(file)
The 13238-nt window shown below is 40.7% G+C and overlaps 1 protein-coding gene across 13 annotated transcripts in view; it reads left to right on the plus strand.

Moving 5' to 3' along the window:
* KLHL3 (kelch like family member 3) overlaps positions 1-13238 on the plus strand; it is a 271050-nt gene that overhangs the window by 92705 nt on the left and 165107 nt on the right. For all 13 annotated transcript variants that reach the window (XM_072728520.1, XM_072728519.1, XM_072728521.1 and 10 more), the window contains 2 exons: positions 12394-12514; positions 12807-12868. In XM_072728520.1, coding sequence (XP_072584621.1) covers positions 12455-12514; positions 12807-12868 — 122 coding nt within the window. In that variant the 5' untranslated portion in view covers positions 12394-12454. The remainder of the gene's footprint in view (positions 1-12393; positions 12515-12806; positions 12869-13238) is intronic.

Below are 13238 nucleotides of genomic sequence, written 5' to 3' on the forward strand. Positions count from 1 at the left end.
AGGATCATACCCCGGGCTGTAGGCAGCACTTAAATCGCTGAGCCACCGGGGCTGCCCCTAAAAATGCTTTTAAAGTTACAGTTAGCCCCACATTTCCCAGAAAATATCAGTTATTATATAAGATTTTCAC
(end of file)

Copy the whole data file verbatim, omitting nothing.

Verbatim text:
The 13238-nt window shown below is 40.7% G+C and overlaps 1 protein-coding gene across 13 annotated transcripts in view; it reads left to right on the plus strand.

Moving 5' to 3' along the window:
* KLHL3 (kelch like family member 3) overlaps positions 1-13238 on the plus strand; it is a 271050-nt gene that overhangs the window by 92705 nt on the left and 165107 nt on the right. For all 13 annotated transcript variants that reach the window (XM_072728520.1, XM_072728519.1, XM_072728521.1 and 10 more), the window contains 2 exons: positions 12394-12514; positions 12807-12868. In XM_072728520.1, coding sequence (XP_072584621.1) covers positions 12455-12514; positions 12807-12868 — 122 coding nt within the window. In that variant the 5' untranslated portion in view covers positions 12394-12454. The remainder of the gene's footprint in view (positions 1-12393; positions 12515-12806; positions 12869-13238) is intronic.

Below are 13238 nucleotides of genomic sequence, written 5' to 3' on the forward strand. Positions count from 1 at the left end.
AGGATCATACCCCGGGCTGTAGGCAGCACTTAAATCGCTGAGCCACCGGGGCTGCCCCTAAAAATGCTTTTAAAGTTACAGTTAGCCCCACATTTCCCAGAAAATATCAGTTATTATATAAGATTTTCAC